The Reserve Bank of India’s response to rising inflation was to mop up excess liquidity from the system. But apparently, the Indian central bank is not the only one worried about too much money floating around.
A decade after an exodus of capital triggered a financial crisis and pummelled their economies, Southeast Asian ministers this week will discuss ways to combat inflows that are threatening their monetary stability again.
“The flow of hot money into these economies is a major concern because the liquidity is affecting currencies and monetary policy management,” Robert Prior-Wandesforde, an economist at HSBC Holdings Plc. in Singapore, said of this week’s meeting of finance officials from the Association of Southeast Asian Nations (Asean) and representatives from Japan, China and South Korea in Chiangmai, Thailand.
At last year’s meeting, finance ministers set out four priorities to strengthen regional cooperation. They included developing an Asean asset class; liberalization in financial services; strengthening capacity-building initiatives and improving infrastructure financing to boost growth potential.
The task force appointed to research the framework, mechanisms and instruments for infrastructure funding have presented their report and a working group will explore the subject further, said Suparut Kawatkul, the Thai finance ministry’s permanent secretary, in an interview at the sidelines of the meeting.
Asia needs about $3 trillion of investment for infrastructure development over the next 10 years, Asian Development Bank (ADB) president Haruhiko Kuroda told East Asian leaders in January.
Inadequate electricity, telecommunications, water and transportation networks are pushing up the cost of doing business in the region and may make it lose its competitive edge.
Southeast Asian nations have lagged behind Indian and China in attracting foreign direct investments. Investing in higher-yielding assets would boost earnings that can be ploughed back into the region’s economies to improve infrastructure for their 567 million people.
Government and business spending in Japan, China and India remained the biggest in Asia Pacific in 2006, according to credit card firm Visa International Inc. Expenditure by governments and companies rose to $11.4 trillion, a 5% increase from the year before, the Visa Commercial Consumption Expenditure index showed.
Still, signs of a pick-up in spending are encouraging. While the biggest expenditures were recorded in the region’s largest economies, growth was fastest in countries including Indonesia, the Philippines, Vietnam and Thailand, the Visa index showed.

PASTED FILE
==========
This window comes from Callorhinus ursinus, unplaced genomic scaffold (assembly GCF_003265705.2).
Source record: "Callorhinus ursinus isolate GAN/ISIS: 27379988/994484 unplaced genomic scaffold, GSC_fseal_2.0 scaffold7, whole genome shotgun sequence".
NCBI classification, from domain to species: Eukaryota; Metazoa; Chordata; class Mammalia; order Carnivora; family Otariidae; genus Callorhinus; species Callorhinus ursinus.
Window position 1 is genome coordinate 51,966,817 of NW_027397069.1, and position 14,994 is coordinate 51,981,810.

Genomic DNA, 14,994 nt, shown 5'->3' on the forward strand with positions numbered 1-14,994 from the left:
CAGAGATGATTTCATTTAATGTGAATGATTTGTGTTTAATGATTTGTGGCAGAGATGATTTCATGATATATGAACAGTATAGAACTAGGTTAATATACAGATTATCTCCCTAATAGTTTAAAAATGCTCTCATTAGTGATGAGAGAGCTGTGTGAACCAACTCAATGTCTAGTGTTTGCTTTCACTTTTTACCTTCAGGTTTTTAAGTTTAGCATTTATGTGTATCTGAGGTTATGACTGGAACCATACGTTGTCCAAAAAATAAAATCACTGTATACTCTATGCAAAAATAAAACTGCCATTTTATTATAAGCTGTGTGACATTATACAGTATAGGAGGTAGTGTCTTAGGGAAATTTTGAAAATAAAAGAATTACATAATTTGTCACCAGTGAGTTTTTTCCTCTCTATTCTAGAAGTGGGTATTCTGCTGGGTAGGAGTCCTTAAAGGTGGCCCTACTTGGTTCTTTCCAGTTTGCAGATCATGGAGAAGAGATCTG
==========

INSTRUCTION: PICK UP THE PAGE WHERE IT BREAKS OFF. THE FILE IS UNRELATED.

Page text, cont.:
Asean ministers should also introduce measures for more open capital markets and make it easier to invest in member countries as the group moves towards creating a single union by 2015 to help it compete against China and India, analysts say.
“The economies are all at different stages of development, with some speeding ahead and the others still at the side of the road,” said Song Seng Wun, regional economist at CIMB-GK Securities Pte in Singapore. “They have quite some ways to go before they can be financially integrated.”
One way to quicken development and spending in Asean would be through better management of the 10-member grouping’s approximately $370 billion of currency reserves, economists say. In Asia, excluding Japan, nations have about $2.3 trillion of such holdings, over 40% of the total globally. China’s swelled to more than $1 trillion last year, while Thailand, Indonesia and the Philippines have seen theirs increase by over a fifth in 2006.
The accumulation of such assets is more than what those nations need for precautionary measures and there is little value in increasing the holdings, according to a US Treasury study published last week.
Asean’s deputy finance and central bank executives will discuss the large reserves with officials from Japan, South Korea and China tomorrow, while finance ministers will talk about it with their counterparts in May, Suparut said.
“Solutions are available if the political will is there,” said Surinder Kathpalia, managing director at Standard & Poor’s in Singapore.